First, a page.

The Demand For Goods and Service

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  • Created on: 18-09-14 20:11

Demand For Goods And Services

When Economists refer to demand they always refer to effective demand which is desire backed up by the ability to pay. Most People can exercise an effective demand for the goods that fulfil our basic wants, but most of us cannot purchase all the goods we want.


Individual and Market Demand                                                                                                    When economists refer to demand they mean market demand, This is the quantity of a good or service that all the consumers in the market wish to, and are able to, buy at different prices. However individual demand refers to the quantity that the individual (eg. You or I) wishes to buy. Market demand is the sum of all the consumers in the market.


The ‘Law’ of Demand                                                                                                                          This states that as a good’s price falls more of that good is demanded, therefore there is an inverse relationship between price and quantity demanded. But remember that in economics a law is not as strong as it is in a natural science subject. In a social science law there may always be exceptions.


Market demand Curve                                                                                                                     

Demand for goods varies on the time period being looked at e.g. weekly demand is different from daily, monthly and annual demand. Always remember that quantity is short for ‘Quantity demanded per period of time’.


Shifts Of Demand                                                                                                                                                          When drawing a market demand curve to show how much of the good or service a household plan to demand at various possible prices, we assume that all the other variables that may also have an effect on demand are constant. This is called the Ceteris Paribus assumption. Ceteris Paribus means all other things being equal. Variables whose values remain constant or unchanged when drawing a demand curve are disposable income, tastes or fashion. The variables (apart from the price) whose values determine planned demands are often called the conditions of demand.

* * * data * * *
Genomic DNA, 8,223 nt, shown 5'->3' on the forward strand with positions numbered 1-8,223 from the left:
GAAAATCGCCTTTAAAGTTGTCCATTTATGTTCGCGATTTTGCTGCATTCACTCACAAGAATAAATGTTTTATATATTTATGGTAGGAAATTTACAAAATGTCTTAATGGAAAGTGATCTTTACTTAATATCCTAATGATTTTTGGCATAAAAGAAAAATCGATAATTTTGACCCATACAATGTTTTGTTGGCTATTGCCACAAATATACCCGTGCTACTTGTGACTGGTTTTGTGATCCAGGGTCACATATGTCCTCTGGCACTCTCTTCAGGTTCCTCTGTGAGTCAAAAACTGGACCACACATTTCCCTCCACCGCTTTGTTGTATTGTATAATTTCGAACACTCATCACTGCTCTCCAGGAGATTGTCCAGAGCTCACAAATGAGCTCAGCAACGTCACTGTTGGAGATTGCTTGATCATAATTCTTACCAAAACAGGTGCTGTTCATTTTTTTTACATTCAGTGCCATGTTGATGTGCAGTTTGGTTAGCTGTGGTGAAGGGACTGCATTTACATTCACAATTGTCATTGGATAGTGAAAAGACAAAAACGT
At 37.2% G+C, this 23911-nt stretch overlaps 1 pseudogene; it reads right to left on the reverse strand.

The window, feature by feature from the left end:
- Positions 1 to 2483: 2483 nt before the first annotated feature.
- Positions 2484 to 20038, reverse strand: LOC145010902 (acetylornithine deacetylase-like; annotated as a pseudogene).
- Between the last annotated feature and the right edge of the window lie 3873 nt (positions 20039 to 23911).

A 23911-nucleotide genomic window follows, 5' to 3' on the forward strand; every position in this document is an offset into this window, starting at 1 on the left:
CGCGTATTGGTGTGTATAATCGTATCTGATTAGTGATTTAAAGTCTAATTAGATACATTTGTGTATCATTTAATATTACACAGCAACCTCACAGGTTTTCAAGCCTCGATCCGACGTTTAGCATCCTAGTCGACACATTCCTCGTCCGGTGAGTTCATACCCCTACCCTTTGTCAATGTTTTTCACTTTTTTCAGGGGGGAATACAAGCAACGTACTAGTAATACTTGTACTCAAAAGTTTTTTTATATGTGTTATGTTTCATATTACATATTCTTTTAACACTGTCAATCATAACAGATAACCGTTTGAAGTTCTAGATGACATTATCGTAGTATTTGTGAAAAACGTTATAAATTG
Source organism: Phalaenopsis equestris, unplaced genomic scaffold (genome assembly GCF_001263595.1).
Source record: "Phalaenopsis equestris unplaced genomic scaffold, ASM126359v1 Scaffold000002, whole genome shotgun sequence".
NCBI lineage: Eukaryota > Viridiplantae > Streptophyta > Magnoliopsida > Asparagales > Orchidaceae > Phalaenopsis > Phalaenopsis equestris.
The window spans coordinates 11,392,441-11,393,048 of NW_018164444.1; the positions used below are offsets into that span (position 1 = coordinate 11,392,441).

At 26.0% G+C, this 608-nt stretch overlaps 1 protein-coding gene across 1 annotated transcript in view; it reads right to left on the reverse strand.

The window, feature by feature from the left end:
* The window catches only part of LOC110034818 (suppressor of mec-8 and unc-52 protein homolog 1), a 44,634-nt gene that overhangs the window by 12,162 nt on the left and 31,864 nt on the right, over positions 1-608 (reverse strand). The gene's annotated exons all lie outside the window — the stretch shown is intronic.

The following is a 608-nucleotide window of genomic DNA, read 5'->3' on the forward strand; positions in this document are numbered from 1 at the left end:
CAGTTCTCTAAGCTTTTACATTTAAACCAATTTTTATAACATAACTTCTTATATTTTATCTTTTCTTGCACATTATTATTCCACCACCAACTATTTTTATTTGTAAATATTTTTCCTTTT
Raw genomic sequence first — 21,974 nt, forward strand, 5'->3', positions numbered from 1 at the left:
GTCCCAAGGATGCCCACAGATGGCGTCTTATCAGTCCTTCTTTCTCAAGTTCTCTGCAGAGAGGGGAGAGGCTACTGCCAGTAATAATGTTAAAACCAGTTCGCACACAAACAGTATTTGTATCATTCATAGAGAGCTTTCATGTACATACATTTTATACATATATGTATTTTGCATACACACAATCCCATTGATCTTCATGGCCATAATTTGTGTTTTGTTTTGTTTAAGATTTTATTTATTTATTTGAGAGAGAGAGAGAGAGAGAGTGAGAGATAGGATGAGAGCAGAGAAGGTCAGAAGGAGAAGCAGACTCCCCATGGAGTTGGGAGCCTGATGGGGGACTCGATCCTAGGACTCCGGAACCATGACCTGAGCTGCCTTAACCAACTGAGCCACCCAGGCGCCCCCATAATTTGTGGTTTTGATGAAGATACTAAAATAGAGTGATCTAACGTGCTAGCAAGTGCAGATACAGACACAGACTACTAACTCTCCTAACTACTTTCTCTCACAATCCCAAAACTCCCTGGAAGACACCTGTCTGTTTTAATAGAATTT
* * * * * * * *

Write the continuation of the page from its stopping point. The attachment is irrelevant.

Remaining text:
The Conditions of Demand                                                                                                                   The main conditions of demand are:

-Prices of substitute goods

-Prices of complimentary goods

-Personal income or personal disposable income

-Tastes and preferences

-Population size


If any of the conditions of demand change, the position of the demand curve changes, this results in either a rightwards or leftwards shift. A


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